Before getting down to the nitty-gritty and the topic this article, we believe it is important to lay the foundations of the term “accessibility”. To begin with, we will coincide with the brief collective definition on Wikipedia, to go deeper later on some Android classifications. For the virtual and collaborative encyclopedia, accessibility is “the extent to which people can utilize an object, visit a place or use a service, regardless of their technical, cognitive or physical capabilities”.
Accessibility on Android
The design principle for Android which will be called “I should always know where I am” is key for accessibility matters. Most users benefit from visual and haptic feedback while browsing (labels, colors, icons or touch feedback). Users with a low vision, conversely, benefit from explicit verbal descriptions and big high-contrast visual effects.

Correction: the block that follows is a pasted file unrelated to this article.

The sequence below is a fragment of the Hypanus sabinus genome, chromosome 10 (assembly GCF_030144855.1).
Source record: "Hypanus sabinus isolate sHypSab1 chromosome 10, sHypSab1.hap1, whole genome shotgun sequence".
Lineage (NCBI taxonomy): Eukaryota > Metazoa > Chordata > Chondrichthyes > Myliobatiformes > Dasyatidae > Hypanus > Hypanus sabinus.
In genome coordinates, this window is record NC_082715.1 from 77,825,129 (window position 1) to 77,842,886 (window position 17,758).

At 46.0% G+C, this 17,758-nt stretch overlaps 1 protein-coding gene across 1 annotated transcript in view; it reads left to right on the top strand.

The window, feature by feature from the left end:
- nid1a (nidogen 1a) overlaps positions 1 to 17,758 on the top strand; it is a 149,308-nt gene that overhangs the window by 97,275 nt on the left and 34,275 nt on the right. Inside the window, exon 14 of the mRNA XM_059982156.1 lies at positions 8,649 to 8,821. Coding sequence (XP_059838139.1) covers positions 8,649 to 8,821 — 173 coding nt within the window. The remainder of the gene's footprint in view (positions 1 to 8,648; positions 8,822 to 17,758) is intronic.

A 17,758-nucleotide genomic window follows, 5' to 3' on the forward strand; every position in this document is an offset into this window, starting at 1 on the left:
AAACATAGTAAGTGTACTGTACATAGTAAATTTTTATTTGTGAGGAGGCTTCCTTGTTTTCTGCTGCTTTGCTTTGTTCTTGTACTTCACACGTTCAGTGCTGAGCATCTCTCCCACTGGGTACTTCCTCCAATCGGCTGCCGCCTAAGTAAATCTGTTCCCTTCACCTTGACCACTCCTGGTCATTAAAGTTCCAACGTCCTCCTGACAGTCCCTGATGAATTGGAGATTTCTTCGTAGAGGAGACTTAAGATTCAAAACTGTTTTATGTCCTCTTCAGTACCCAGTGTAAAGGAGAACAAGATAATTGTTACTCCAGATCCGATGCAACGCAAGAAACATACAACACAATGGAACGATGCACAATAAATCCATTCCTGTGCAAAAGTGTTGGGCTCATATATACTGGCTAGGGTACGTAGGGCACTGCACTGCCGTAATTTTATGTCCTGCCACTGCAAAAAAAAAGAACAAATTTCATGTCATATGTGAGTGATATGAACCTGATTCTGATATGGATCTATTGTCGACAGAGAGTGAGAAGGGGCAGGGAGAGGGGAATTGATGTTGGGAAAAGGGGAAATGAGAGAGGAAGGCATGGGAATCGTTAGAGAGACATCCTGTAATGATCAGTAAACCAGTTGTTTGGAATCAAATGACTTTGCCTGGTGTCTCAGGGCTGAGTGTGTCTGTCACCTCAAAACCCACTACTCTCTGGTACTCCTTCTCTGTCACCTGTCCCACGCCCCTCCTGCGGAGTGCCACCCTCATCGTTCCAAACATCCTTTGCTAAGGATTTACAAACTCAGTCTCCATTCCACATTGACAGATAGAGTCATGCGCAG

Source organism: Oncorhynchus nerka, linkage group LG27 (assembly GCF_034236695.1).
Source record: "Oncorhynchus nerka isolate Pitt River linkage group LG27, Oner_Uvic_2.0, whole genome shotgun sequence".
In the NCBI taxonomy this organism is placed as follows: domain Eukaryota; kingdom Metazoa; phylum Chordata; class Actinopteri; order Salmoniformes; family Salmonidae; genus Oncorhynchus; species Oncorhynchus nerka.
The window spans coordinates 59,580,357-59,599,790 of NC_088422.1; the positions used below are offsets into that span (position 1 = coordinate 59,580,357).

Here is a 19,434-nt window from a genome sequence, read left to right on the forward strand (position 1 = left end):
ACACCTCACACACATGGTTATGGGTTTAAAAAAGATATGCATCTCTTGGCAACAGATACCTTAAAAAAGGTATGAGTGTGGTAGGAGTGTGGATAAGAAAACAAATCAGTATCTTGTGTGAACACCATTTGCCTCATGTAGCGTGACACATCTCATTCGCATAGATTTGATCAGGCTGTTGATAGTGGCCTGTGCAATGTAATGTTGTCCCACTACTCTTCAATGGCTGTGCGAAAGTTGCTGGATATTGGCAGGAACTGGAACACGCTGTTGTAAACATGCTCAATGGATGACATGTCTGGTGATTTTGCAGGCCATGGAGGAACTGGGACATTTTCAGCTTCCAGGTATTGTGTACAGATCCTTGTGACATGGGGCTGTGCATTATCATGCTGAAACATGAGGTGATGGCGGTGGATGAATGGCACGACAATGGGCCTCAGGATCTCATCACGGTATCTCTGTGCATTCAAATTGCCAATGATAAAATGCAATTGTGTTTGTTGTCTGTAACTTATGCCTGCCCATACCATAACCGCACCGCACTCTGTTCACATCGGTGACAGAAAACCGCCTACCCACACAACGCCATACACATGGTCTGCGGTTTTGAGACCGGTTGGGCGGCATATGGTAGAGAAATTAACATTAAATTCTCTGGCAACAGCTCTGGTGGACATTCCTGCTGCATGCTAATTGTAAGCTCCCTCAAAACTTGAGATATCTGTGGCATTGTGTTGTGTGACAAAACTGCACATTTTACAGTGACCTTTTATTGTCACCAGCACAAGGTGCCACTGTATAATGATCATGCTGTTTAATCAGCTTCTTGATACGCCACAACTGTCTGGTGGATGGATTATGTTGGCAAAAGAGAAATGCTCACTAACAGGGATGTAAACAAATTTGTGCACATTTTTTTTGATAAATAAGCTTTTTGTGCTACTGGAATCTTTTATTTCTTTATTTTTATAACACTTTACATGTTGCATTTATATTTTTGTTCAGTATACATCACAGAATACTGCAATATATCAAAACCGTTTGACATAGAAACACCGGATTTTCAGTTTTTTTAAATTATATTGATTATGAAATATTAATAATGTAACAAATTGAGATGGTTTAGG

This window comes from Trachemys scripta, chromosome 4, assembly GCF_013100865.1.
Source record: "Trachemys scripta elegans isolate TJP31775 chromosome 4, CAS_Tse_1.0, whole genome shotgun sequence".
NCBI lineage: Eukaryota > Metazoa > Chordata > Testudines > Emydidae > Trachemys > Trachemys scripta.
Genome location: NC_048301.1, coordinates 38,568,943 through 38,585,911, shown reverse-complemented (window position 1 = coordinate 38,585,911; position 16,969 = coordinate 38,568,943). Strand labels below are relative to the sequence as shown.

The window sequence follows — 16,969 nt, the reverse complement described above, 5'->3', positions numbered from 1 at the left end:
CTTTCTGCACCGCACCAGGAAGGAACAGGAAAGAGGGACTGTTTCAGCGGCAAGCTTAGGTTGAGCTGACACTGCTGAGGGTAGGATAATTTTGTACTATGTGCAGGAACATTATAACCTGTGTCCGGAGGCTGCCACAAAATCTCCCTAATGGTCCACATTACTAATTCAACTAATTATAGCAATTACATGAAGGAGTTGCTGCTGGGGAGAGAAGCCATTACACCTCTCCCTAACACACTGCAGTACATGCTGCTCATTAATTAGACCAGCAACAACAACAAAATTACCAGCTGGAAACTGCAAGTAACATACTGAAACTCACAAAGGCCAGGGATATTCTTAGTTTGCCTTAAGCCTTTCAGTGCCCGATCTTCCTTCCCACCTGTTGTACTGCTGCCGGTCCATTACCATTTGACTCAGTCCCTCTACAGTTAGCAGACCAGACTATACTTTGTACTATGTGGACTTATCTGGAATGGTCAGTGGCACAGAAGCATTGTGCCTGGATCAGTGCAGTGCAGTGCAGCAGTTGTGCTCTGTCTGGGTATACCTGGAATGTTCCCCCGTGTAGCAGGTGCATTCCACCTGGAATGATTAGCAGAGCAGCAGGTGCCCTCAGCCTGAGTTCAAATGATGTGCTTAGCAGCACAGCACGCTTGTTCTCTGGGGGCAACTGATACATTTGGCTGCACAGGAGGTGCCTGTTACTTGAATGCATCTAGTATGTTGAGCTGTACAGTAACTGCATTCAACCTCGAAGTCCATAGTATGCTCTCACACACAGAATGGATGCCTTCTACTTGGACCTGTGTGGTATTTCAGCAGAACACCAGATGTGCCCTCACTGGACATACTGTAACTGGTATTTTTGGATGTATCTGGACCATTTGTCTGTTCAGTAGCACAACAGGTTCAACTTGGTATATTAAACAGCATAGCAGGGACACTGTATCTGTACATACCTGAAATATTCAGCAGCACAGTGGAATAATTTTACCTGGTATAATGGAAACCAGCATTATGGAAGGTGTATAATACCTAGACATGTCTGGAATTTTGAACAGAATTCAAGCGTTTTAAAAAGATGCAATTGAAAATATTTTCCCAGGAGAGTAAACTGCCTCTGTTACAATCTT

Consequently, to include all possible users, as we design an app, it is necessary to think about the labels and precise notes for a correct browsing through sound and also through an intuitive way. We therefore decided to put together some considerations that Android development guides recommend:
- Intuitive browsing: We must perform flows with minimal browsing steps for most of the actions a user can execute. We must make sure these tasks are possible to browse through focus controls.
- Use suggested sizes: The size for a touch area of an element on screen must be 48dp.
- Label UI elements in a meaningful way: there are some components that do not have visible text to identify their function (buttons, icons, tabs with icons, etc.). For these cases there is an attribute in the views called “contentDescription”, useful to set the label. Let’s see an example:
- Text size: they should be expressed in “scale pixels” (sp) for the application to correspond with the size of the font set in the device settings.
After these questions we suggest that you test and browse your Android application using different accessibility options: Settings – Accessibility.
According to the World Health Organization (WHO), 600 million out of 7300 million people are handicapped, that is, 8%. Therefore, inclusion becomes a responsibility and designing more accessible apps is a way to undertake this responsibility. Apps for everybody!